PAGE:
Nigeria is been having bad luck when it comes to national id cards for a long time. Previous efforts ended with large scale corruption scandal, like the one in 2003 or some later attempts with poor adoption rate. This attempt is promised to work at last. Let’s take a look into the details.
While historically national identification project in Nigeria was a failure we can’t say there was no benefit from those efforts. National Identity Number (NIN) is one of those things that worked. Even if not too many residents applied and obtained the number a working infrastructure already exists, legislation process is complete and country administration is ready. Also a lesson learned from mistakes could be useful when planning for next steps.
ID card issued starting 2011 was very modern for the time. It incorporated biometric details and a smart contact chip which would integrate with providing various services. All these great features however did not manage to catch enough desire of the country population. Since Nigeria struggles with banking system accessibility issues the next best this is said to be an ID card integrated with MasterCard branded banking solution. For those not familiar with the situation it’s estimated that close to half of adult population of the country has no access to banking services in any form. The statistics go significantly worse when focused on women, senior citizens or rural areas residents where over 80 percent is estimated to be excluded from the personal finance system.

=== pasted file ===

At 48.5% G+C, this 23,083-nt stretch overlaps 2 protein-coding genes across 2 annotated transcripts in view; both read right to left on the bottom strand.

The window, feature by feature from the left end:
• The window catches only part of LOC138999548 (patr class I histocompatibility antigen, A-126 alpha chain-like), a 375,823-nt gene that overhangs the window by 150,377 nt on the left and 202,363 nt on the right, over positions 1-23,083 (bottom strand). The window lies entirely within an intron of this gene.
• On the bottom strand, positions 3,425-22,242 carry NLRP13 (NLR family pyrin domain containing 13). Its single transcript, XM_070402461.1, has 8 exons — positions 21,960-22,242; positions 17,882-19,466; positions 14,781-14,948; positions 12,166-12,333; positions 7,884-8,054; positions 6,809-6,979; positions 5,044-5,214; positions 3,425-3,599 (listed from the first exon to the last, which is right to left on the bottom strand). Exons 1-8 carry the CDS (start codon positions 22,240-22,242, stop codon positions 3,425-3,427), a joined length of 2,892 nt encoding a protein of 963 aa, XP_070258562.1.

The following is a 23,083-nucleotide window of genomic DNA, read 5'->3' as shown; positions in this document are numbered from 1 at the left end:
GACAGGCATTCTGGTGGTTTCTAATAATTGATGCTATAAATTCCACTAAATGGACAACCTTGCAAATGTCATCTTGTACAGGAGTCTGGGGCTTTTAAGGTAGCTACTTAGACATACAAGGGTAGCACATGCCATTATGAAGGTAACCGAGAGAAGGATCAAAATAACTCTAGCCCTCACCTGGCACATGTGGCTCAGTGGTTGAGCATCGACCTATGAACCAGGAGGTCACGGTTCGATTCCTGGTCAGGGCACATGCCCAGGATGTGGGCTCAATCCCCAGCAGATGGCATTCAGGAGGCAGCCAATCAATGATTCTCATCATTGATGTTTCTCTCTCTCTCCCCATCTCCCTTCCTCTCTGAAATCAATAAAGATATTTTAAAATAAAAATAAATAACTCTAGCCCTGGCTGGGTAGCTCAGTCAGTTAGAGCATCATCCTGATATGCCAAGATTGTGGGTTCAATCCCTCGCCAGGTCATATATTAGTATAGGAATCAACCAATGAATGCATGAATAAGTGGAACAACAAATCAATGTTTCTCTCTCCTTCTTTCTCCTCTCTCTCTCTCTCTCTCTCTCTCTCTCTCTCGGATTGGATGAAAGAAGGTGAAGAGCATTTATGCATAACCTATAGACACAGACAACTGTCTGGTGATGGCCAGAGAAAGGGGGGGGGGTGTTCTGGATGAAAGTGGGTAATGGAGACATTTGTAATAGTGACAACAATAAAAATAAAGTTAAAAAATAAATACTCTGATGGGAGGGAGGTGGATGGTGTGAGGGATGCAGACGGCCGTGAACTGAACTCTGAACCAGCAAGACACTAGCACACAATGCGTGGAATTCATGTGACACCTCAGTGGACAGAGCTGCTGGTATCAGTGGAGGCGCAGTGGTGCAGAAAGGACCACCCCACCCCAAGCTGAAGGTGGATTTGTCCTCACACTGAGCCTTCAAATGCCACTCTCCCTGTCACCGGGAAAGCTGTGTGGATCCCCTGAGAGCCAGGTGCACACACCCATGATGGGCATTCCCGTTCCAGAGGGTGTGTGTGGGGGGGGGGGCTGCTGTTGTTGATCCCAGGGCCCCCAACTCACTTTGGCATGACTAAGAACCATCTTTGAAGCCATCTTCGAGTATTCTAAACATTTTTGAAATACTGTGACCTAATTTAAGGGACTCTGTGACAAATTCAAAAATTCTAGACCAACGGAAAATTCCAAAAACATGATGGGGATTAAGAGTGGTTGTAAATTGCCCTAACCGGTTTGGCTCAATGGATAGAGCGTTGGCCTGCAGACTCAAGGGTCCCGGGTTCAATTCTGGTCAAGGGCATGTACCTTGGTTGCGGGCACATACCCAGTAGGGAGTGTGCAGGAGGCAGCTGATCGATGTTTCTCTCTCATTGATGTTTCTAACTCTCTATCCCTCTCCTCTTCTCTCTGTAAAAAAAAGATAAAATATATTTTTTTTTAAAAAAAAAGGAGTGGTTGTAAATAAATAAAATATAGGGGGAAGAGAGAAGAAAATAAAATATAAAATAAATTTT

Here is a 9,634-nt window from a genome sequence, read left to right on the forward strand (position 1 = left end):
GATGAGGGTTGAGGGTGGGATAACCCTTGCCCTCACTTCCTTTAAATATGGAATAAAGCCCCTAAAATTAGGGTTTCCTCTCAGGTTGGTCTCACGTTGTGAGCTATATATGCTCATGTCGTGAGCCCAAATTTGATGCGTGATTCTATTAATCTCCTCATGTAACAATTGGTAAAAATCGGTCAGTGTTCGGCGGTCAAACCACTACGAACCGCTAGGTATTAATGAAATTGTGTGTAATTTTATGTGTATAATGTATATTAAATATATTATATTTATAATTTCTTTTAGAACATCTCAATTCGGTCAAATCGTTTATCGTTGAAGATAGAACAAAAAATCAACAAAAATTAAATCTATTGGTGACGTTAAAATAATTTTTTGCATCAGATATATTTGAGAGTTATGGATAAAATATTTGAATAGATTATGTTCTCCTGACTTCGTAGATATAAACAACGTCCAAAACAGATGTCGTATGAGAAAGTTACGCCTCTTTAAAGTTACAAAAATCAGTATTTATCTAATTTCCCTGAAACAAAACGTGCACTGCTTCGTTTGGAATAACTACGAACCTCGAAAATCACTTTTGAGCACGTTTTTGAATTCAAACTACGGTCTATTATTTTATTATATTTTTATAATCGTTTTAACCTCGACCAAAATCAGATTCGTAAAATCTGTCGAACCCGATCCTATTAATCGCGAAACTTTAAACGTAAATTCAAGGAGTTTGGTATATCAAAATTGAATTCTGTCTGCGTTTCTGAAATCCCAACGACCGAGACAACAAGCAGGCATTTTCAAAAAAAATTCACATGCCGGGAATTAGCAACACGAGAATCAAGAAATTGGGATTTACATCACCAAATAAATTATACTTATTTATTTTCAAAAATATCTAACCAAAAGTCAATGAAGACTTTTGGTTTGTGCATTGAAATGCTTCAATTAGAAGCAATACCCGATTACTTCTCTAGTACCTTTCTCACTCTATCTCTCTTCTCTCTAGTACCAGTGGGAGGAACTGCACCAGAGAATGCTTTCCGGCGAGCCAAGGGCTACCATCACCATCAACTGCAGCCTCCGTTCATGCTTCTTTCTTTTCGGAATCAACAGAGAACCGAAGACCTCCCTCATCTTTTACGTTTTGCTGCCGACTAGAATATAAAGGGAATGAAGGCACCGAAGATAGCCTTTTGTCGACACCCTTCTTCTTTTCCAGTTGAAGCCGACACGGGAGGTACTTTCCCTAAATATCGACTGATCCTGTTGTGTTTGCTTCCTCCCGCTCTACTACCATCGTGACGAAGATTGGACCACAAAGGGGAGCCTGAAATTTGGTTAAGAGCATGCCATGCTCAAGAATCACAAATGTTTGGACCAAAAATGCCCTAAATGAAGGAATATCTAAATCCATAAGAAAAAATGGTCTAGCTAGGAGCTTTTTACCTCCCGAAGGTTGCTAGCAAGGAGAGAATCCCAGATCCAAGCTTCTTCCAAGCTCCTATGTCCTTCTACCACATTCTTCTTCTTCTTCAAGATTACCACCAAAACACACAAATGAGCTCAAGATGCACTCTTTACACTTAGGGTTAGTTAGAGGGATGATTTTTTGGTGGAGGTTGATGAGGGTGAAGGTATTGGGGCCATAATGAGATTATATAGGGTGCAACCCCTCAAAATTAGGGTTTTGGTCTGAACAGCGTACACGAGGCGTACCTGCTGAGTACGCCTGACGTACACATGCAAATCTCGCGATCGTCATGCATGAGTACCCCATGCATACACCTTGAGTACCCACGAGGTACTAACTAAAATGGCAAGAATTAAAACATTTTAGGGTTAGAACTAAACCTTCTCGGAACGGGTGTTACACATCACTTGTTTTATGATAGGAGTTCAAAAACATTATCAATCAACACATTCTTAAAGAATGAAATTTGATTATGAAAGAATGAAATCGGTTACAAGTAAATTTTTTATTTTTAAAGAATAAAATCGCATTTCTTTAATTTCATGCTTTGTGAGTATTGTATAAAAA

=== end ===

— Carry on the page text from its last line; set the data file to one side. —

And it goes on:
Estimates show that as many as 13 million Nigerian would be included into banking system thanks to the national identification program which makes it the largest inclusion project in Africa if it works this time. Such development could result in to giant leap when it comes to the country economic and civilization progress
Nigerian Identity Management Commission (NIMC) which runs the project of enrolling all country residents age 16 and over to the National Electronic (e-ID) card system will be exclusively managing the data centers while financial part of the enterprise would be handled by Nigerian banks and Unified Payments one of the largest payment processing company also owned by Nigerian banks. e-ID holder would be capable of depositing funds, pay for goods and services, obtain social benefits and draw cash from ATM machines. MasterCards logo additionally allows to use the card for payments outside of the country.
So far the program has only cost $42.5 million which is change when you look at national range programs from the US perspective. With initial apathy overcame the enrollment centers capacity is being constantly overstretched according to NIMC officials. There are only a few centers at the present time which is explained with budgets constraints. Since the project is executed in private-public partnership every penny spent is carefully watched and it’s not surprising banks wouldn’t spend more than needed for an idea that failed so many times.
Many eyes are watching the progress of Nigerian e-ID implementation. What works in a country with underdeveloped infrastructure, large areas of poverty and high wealth disproportion should work in many countries in similar situation. After many mistakes and failures the general population sentiment towards the program may quickly turn around once any mistake is made. It’s part of global consensus that a country can’t move forward without fully adopted, integrated and reliable national identification system. ID cards and id badges in the form of national IDs, e-IDs, driver licenses and recently more and more smart phone applications become indispensable part of humanity and civil liberty just as a right to vote, which also more and more often requires identification even in well developed and settled democracies as the United States.